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Snowmobiling in the Porcupine Mountains: A ride guide
Welcome to snowmobiling heaven. The Porcupine Mountains and Ontonagon County offer some of the best snowmobiling in the upper Midwest (and some would say anywhere). Comfortable lodging properties and incredible trails make this a perfect snowmobile getaway destination. New to the trails? Here’s what you need to know.
How would you describe snowmobiling in the Porcupine Mountains?
In a word, awesome. People travel a long way to experience the western Upper Peninsula’s trails because the experience is simply incredible. Ride up to scenic Lake of the Clouds for breathtaking winter views. Along the way, you’ll skirt Lake Superior, the largest of the Great Lakes. Other rides will take you across historic bridges (near Mass City), up a hill with the dramatic view (near Rockland) and through a dense forest teeming with wildlife—keep an eye out for white-tailed deer and bald eagles. On some clear nights, the Northern Lights offers a dramatic show.
What are the trails like?
Think “highway of snow.” The groomers here do an incredible job and when the snow flies, the trails are wide, smooth and silky. There are more than 350 miles of groomed trails to explore in Ontonagon County, so the opportunities for adventure are almost endless.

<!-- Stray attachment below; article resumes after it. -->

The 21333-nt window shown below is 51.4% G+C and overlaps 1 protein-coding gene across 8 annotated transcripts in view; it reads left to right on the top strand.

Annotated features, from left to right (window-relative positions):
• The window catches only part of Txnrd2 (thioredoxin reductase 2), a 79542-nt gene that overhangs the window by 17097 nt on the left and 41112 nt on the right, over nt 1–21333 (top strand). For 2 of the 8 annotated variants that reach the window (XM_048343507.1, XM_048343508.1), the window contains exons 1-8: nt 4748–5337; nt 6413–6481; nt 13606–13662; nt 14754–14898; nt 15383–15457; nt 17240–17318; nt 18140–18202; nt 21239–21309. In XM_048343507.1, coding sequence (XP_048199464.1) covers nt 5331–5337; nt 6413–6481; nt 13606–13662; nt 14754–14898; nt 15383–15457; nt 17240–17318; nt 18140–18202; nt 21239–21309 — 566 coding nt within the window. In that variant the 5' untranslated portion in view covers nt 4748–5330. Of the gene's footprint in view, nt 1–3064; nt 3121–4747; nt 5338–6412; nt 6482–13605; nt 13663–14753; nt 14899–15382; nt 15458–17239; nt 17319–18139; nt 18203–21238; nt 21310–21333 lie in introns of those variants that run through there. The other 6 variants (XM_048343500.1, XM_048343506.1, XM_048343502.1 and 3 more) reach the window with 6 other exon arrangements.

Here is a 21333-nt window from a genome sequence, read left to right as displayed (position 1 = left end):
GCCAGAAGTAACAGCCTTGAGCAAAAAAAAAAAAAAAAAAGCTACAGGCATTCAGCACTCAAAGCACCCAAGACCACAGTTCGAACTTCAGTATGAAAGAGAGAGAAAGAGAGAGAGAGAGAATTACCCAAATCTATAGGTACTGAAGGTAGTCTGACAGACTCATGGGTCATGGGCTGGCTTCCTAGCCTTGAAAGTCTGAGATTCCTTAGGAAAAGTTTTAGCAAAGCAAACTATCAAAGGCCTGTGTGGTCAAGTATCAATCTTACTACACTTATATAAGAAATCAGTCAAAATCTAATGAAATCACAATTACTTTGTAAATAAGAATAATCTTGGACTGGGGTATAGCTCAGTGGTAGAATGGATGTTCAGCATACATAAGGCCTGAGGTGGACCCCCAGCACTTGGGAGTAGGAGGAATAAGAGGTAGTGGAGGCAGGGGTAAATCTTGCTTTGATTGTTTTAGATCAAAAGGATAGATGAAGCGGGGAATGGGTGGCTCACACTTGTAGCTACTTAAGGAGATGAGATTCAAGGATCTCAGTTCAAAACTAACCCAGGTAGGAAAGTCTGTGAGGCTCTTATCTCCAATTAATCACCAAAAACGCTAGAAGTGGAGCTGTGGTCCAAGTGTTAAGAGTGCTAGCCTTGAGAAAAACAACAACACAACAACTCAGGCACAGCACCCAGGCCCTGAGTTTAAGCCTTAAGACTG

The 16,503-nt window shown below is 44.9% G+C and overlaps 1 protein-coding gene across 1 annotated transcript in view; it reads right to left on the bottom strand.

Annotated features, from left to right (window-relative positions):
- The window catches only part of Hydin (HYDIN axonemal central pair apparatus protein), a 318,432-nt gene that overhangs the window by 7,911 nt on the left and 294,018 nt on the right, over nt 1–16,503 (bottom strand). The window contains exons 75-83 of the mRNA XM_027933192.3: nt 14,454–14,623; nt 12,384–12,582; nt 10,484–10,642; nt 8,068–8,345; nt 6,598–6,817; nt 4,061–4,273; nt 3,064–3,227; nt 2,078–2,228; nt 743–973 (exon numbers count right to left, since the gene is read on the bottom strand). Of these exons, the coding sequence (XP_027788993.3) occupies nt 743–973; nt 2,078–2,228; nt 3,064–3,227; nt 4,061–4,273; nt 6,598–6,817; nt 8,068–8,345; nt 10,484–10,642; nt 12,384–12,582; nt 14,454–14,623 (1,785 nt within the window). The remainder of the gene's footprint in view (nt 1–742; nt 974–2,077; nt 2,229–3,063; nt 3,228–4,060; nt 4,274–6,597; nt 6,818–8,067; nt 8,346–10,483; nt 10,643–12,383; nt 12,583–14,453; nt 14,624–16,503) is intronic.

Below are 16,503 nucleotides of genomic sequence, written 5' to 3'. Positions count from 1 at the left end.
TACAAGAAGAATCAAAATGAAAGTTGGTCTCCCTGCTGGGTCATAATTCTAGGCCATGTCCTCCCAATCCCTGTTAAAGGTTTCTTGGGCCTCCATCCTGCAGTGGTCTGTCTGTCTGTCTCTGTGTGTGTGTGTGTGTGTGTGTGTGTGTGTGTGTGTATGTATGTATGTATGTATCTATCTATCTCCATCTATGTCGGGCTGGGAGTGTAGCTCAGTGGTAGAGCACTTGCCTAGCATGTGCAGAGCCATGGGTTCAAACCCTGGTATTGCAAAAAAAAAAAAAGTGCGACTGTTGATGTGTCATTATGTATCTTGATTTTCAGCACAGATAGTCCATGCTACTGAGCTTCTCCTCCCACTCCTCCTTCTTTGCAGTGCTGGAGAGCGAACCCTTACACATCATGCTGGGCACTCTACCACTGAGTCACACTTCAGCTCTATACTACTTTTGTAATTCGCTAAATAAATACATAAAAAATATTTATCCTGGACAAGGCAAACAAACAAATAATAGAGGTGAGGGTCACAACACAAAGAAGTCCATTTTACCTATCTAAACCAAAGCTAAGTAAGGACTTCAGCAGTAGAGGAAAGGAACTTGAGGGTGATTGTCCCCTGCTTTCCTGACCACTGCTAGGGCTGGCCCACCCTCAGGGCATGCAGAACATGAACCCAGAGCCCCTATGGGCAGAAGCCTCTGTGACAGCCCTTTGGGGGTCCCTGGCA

Please note that Michigan residents and nonresidents alike need to purchase a snowmobile trail permit when snowmobiling on public lands. Learn more here.
Will there be snow when I arrive?
We can’t control the weather—but most of the time we don’t have to. Thanks to lake-effect snow from Lake Superior, the area receives up to 200 inches of snow on a given year!
Will I be able to get my truck and trailer through all that?
Always check the weather, but you should be fine—our snowplow drivers are pros, and they do an excellent job keeping the roads clear. Lodging properties will have plenty of space waiting for you to unload and park. When you’re here, you can leave the trailer parked and travel pretty much anywhere by sled.
How can I stay on track?
There are lots of great trail apps out there, but we recommend you also pick up a paper map while you’re here–they are sold at gas stations and many other local businesses. Here’s an updated map of the trails in the region. Your lodging property will be happy to suggest some routes in the area, and when you are on the trail, you see lots of signs—the trails are very well marked. If you get turned around, don’t hesitate to ask another rider—snowmobilers up here are generally very friendly and happy to get you pointed in the right direction.
Are there places to fuel up along the trail?
The western U.P. is home to plenty of gas stations, but there’s also lots of wilderness, too. It’s a good idea to fuel up when you see a gas station, so you have plenty of gas for your adventure.
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